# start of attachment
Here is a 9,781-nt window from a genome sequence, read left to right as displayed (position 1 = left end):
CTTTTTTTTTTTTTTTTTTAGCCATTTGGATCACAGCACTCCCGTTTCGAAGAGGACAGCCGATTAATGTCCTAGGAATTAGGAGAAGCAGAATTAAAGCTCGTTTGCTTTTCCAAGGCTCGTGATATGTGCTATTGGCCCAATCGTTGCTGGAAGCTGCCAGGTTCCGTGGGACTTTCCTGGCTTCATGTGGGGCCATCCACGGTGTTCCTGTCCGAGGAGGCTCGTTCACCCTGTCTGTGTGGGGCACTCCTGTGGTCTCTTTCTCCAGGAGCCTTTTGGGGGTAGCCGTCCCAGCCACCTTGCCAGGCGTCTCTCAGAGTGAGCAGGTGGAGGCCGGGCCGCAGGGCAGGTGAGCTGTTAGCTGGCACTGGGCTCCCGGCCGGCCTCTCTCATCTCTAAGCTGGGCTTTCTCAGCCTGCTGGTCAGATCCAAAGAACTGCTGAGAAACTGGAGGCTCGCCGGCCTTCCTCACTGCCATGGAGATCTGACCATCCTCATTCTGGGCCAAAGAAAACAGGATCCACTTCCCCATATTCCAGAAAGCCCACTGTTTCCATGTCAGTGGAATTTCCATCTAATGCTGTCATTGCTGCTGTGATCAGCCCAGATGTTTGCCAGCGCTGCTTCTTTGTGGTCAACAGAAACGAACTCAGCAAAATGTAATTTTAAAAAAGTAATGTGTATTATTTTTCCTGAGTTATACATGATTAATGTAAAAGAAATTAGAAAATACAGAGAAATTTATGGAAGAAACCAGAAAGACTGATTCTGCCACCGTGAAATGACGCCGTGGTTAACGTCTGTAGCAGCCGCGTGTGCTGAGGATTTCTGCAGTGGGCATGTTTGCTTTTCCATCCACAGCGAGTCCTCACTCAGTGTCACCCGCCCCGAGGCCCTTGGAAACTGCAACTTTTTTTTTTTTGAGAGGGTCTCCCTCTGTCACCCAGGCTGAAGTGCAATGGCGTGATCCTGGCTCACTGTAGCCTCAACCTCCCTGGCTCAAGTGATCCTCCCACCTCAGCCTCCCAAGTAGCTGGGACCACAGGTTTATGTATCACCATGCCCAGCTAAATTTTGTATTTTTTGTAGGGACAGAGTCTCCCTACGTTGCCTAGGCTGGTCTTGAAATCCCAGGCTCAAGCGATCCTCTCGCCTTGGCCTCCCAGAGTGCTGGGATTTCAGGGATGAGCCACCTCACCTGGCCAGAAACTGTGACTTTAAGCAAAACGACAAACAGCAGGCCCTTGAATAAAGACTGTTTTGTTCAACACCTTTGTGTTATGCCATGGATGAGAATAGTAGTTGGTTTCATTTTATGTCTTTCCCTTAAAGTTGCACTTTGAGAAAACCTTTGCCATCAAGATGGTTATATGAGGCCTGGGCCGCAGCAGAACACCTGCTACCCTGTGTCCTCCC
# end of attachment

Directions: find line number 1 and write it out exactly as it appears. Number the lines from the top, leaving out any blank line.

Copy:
Here is a 9,781-nt window from a genome sequence, read left to right as displayed (position 1 = left end):